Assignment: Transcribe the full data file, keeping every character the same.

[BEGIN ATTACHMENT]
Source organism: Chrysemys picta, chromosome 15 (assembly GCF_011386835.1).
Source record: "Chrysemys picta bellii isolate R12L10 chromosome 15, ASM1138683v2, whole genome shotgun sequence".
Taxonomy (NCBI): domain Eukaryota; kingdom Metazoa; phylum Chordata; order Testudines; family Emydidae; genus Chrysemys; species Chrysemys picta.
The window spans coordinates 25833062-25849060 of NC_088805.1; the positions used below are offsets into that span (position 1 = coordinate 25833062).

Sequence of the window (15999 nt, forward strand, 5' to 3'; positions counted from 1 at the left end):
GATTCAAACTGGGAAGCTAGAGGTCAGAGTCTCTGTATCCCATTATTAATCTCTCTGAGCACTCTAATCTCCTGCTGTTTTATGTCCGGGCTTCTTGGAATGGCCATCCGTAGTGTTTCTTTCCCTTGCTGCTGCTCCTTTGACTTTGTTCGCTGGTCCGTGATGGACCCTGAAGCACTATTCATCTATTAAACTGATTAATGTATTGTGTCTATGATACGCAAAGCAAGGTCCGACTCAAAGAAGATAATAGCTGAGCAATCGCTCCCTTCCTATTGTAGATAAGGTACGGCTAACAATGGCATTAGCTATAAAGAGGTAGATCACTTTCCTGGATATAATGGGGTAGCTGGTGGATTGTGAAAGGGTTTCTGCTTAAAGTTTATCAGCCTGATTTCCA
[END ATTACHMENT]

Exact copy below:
Source organism: Chrysemys picta, chromosome 15 (assembly GCF_011386835.1).
Source record: "Chrysemys picta bellii isolate R12L10 chromosome 15, ASM1138683v2, whole genome shotgun sequence".
Taxonomy (NCBI): domain Eukaryota; kingdom Metazoa; phylum Chordata; order Testudines; family Emydidae; genus Chrysemys; species Chrysemys picta.
The window spans coordinates 25833062-25849060 of NC_088805.1; the positions used below are offsets into that span (position 1 = coordinate 25833062).

Sequence of the window (15999 nt, forward strand, 5' to 3'; positions counted from 1 at the left end):
GATTCAAACTGGGAAGCTAGAGGTCAGAGTCTCTGTATCCCATTATTAATCTCTCTGAGCACTCTAATCTCCTGCTGTTTTATGTCCGGGCTTCTTGGAATGGCCATCCGTAGTGTTTCTTTCCCTTGCTGCTGCTCCTTTGACTTTGTTCGCTGGTCCGTGATGGACCCTGAAGCACTATTCATCTATTAAACTGATTAATGTATTGTGTCTATGATACGCAAAGCAAGGTCCGACTCAAAGAAGATAATAGCTGAGCAATCGCTCCCTTCCTATTGTAGATAAGGTACGGCTAACAATGGCATTAGCTATAAAGAGGTAGATCACTTTCCTGGATATAATGGGGTAGCTGGTGGATTGTGAAAGGGTTTCTGCTTAAAGTTTATCAGCCTGATTTCCA